Sol Lederman recommends that everyone take a look at Federated Search: The year in review, a review of the major events in the federated search industry in 2007, from the Federated Search Blog. 2007 saw commercial entities making odd business decisions, mergers and acquisitions, and new open source options.

Iris Jastram writes about her experience with creating “subversive handouts” for library instruction sessions, and what she learned from the process. This might give you a few ideas for your own “subversive” handout.

Kate Sheehan asks the question, “Are librarians culturally self-aware?” She also gets a few responses from John Blyberg (“Library 2.0 Debased“) and Rochelle Hartman (“Blyberg Speaks: Safe to come out of hiding“), among others.

The 2008 conference season kicked off with an early January ALA Midwinter meeting, which prompted Sarah Houghton-Jan to link to the useful Tips for conference bloggers, which was originally posted by Ethan Zuckerman and Bruno Giussani last October. Midwinter may be over, but there are still plenty of upcoming conferences that need to be blogged. Be sure to read their advice before you pack your laptop.

Blake Carver at LISNews has put together a list of ten blogs to read in 2008. I’m already reading a few, but I’ve added more to my pile based on Carver’s recommendations.

That’s all, folks! Please submit posts to the Library Garden for #88. You can use the online form or tag posts carninfo in del.icio.us.

#3

I picked up the graphic novel Star Trek: The Next Generation: The Space Between because I’m a fan of the series and because my favorite character, Tasha Yar, is on the cover. (Side note: For Christmas, some good friends of mine gave me a signed photo of Denise Crosby as Tasha Yar. It’s addressed to me and is probably the most thoughtful and unique gift I received this holiday season.) Also, I remembered reading something on Wil Wheaton’s blog about a script he wrote for Star Trek: The Manga, which is totally different, but when I was wandering Barnes & Noble, it seemed like a good idea to pick up this book.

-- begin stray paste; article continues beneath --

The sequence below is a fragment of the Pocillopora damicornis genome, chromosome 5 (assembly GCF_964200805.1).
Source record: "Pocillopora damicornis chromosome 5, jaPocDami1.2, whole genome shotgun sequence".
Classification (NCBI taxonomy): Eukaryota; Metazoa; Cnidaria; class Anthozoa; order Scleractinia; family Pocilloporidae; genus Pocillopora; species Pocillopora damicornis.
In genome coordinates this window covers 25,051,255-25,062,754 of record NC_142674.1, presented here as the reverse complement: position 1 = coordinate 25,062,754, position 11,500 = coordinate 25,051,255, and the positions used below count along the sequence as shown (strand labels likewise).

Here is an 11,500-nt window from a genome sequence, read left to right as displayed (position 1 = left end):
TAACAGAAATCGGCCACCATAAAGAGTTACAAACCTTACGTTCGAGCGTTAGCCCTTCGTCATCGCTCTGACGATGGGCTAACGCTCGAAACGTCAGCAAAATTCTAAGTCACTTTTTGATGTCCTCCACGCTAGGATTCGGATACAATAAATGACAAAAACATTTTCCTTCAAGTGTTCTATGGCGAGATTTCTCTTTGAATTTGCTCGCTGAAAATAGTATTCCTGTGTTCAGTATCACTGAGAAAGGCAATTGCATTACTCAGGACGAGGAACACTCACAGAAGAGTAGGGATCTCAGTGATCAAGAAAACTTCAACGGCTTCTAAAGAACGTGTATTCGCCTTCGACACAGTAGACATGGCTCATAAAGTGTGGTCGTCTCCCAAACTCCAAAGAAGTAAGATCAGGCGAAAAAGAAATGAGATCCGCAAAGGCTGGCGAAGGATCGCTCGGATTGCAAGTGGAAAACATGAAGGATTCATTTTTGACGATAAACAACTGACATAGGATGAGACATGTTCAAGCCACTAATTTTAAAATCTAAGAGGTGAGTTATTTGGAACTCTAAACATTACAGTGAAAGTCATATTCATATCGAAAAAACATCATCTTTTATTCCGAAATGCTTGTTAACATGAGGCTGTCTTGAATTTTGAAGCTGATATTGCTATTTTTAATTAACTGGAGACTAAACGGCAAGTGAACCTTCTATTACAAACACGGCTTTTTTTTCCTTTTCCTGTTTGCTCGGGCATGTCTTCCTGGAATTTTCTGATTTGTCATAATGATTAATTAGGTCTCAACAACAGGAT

This is a completely different animal from the Japanese manga, and is published by IDW. It’s a collection of good stories and beautiful drawings, but the finale that would tie everything together seems contrived and inconclusive. Will there be a follow-up? I don’t see any indication of that, which is disappointing.

#2

My review of Lipstick & Dipstick’s Essential Guide to Lesbian Relationships by Gina Daggett and Kathy Belge has been published on Blogcritics. I read the book over the first week of this month, but I didn’t have time to start writing the review until the end of last week. Which I then left on my work laptop (what I had with me in the hotel where I wrote the first two paragraphs) over the weekend. Otherwise, it would have been finished and published long before now.